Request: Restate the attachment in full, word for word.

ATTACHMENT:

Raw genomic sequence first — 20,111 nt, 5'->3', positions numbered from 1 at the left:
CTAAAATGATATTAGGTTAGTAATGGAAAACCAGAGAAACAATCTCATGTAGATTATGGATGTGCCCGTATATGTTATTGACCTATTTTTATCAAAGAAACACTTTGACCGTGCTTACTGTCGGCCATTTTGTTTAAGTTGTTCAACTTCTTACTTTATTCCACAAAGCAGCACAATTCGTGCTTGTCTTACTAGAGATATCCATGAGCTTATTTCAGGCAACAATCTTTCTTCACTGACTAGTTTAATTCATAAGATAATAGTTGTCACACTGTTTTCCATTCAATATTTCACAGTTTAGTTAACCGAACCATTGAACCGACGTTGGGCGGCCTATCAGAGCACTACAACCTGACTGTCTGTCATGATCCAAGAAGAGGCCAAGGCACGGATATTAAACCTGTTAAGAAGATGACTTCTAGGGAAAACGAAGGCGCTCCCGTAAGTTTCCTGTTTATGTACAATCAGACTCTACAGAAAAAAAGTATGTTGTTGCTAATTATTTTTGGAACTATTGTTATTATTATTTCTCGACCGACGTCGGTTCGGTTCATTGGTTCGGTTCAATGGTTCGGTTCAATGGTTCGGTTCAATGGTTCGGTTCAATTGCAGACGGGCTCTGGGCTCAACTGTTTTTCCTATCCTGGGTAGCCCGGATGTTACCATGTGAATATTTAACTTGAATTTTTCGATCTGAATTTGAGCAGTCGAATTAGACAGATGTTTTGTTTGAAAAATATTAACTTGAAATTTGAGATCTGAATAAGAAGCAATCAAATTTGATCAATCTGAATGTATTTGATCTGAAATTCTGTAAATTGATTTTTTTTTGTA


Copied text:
Raw genomic sequence first — 20,111 nt, 5'->3', positions numbered from 1 at the left:
CTAAAATGATATTAGGTTAGTAATGGAAAACCAGAGAAACAATCTCATGTAGATTATGGATGTGCCCGTATATGTTATTGACCTATTTTTATCAAAGAAACACTTTGACCGTGCTTACTGTCGGCCATTTTGTTTAAGTTGTTCAACTTCTTACTTTATTCCACAAAGCAGCACAATTCGTGCTTGTCTTACTAGAGATATCCATGAGCTTATTTCAGGCAACAATCTTTCTTCACTGACTAGTTTAATTCATAAGATAATAGTTGTCACACTGTTTTCCATTCAATATTTCACAGTTTAGTTAACCGAACCATTGAACCGACGTTGGGCGGCCTATCAGAGCACTACAACCTGACTGTCTGTCATGATCCAAGAAGAGGCCAAGGCACGGATATTAAACCTGTTAAGAAGATGACTTCTAGGGAAAACGAAGGCGCTCCCGTAAGTTTCCTGTTTATGTACAATCAGACTCTACAGAAAAAAAGTATGTTGTTGCTAATTATTTTTGGAACTATTGTTATTATTATTTCTCGACCGACGTCGGTTCGGTTCATTGGTTCGGTTCAATGGTTCGGTTCAATGGTTCGGTTCAATGGTTCGGTTCAATTGCAGACGGGCTCTGGGCTCAACTGTTTTTCCTATCCTGGGTAGCCCGGATGTTACCATGTGAATATTTAACTTGAATTTTTCGATCTGAATTTGAGCAGTCGAATTAGACAGATGTTTTGTTTGAAAAATATTAACTTGAAATTTGAGATCTGAATAAGAAGCAATCAAATTTGATCAATCTGAATGTATTTGATCTGAAATTCTGTAAATTGATTTTTTTTTGTA